For over a month, there have been reports about power shortage in the city. Early October, BESCOM had contemplated power cuts for industries, but later changed the plan when rains started.
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Currently, the city has shortage of around 100 MW daily, which is only less than 5% of its total requirement, says P Manivannan, MD of BESCOM . The shortage for entire BESCOM area is upto 600 MW. Manivannan says, "The shortage cannot be quantified, but varies from 0-600 MW through the day depending on wind and other sources. We are able to handle it, and are not contemplating any load shedding for the city."
Bangalore’s daily power demand is about 2300 MW (Mega Watt). That is, 2300 MW of power is transmitted throughout the day to the city on average (there are sharp differences in peak and non-peak hour consumption though). Bangalore consumes about one-third of the state’s total power. Karnataka’s average demand is 6000 MW per day.
Overall, Bangalore consumes 42 Million Units (MU) energy per day, as opposed to state’s 140 MU. The transmission of 2300 MW through the day, leads to consumption of 42 MU of energy.
What are our power sources?
Bangalore is powered by the same grid that supplies to the entire state – there are no specific sources for Bangalore alone. The sources include hydel, thermal and non-conventional sources like wind and sun. The state also gets power from Central Generating Stations (CGS) like Neyveli Lignite Corporation, Kaiga Atomic Power Station in North Karnataka etc. Together, the sources have the maximum capacity to produce 12,000 MW of power, but actual generation is about 6000 MW and the extent of generation from each source varies through the day. Major sources are the state’s own hydel and thermal power stations.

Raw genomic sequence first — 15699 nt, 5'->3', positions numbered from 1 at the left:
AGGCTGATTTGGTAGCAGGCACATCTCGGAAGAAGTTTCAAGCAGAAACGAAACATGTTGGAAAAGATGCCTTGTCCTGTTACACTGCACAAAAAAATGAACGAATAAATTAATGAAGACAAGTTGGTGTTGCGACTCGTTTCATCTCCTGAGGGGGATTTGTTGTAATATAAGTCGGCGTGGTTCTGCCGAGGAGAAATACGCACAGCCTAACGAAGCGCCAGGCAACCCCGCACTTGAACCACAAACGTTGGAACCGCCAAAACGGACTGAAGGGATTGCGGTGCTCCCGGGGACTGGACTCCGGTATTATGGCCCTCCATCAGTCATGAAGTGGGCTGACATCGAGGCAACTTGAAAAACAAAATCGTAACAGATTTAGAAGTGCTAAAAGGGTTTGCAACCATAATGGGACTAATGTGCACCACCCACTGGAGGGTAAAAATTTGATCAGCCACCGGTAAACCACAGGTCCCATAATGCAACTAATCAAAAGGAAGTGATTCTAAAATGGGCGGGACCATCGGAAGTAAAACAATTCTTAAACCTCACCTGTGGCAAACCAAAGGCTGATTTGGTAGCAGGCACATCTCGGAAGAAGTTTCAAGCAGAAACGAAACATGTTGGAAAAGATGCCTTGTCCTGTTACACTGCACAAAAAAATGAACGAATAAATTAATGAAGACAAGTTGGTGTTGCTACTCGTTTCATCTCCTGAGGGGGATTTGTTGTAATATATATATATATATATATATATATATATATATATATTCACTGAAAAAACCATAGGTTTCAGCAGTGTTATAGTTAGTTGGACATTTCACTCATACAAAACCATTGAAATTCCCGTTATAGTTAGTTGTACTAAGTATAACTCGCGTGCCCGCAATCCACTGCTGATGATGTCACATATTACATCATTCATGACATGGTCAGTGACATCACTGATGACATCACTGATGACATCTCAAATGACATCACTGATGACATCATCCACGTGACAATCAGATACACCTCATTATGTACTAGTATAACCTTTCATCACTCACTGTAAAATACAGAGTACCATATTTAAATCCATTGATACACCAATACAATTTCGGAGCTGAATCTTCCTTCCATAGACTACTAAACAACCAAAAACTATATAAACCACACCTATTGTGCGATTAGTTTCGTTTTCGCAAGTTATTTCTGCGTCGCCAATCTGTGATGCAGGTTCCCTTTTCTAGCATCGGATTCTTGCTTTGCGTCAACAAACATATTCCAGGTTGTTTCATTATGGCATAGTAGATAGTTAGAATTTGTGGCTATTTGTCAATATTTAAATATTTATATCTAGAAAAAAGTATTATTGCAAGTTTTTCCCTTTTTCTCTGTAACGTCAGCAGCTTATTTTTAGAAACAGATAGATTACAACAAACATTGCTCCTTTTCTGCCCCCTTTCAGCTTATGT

The state has over 15 hydel power stations – Shivanasamudra, Sharavathy and Bhadra are some of them. Though hydel power is a major part of state’s power, BESCOM gets only a small share of it. The amount of hydel power allocation is fixed for ESCOMs (Electricity Supply Companies).
BESCOM gets 12% of state’s hydel power for its entire area which also includes Tumkur, Chitradurga, Davanagere etc (not just Bangalore). Because of this low dependency on hydel power, poor monsoon rains do not hinder power supply to Bangalore as much.
Thermal power comes from coal, gas and diesel stations. Raichur and Bellary Thermal Power Stations (RTPS and BTPS), and Yelahanka Diesel Generating Station (YDGS) are the state’s major thermal stations. Unlike hydel power, thermal power is stable as long as there is no shortage of coal/diesel.
Central Generating Stations (CGS):
CGS are thermal/nuclear stations. The stations are maintained by central government, and each state gets a specified share of the power generated. The state in which the station is located, will get majority of the power while neighbouring states will get a smaller share. Karnataka gets about 1000 MW from CGS, on average.
Non Conventional Energy Projects (NCEPs):
This power is produced not by government agencies, but by Independent Power Producers (IPPs). NCE sources mainly are wind, sun, biomass etc. Wind generation is a major part of NCEPs, but depends on wind availability. While IPPs like Tata BP Solar exclusively generates solar power, much of NCE is generated in factories as by-product.
For instance, in sugar and steel factories, while production process goes on, power can be generated simultaneously. The factories use part of this power for themselves, and sell the excess to the state. Udupi Power Corporation Ltd (UPCL), a major IPP, produces power from imported coal.
How power reaches Bangalore
Three agencies are involved in the procurement, transmission and supply of power, before it reaches consumers. Karnataka Power Corporation Ltd (KPCL) is the state agency that gets power from different generating stations. KPCL also buys power from other states when required.
Another agency, Karnataka Power Transmission Corporation Ltd (KPTCL) is in charge of transmitting power to different ESCOMs, including BESCOM. Once it gets the power from KPTCL, BESCOM’s local network supplies it to consumers.
All of this is co-ordinated by KPTCL’s State Load Despatch Centre (SLDC). ESCOMs inform SLDC about their power requirement forecast for the next day, 24 hours earlier. Similarly, KPCL informs SLDC of its generation forecast, a day before. Depending on this, the total power is distributed among each ESCOM for the next day. Demand and supply varies through the day, and SLDC maintains real-time data on this.⊕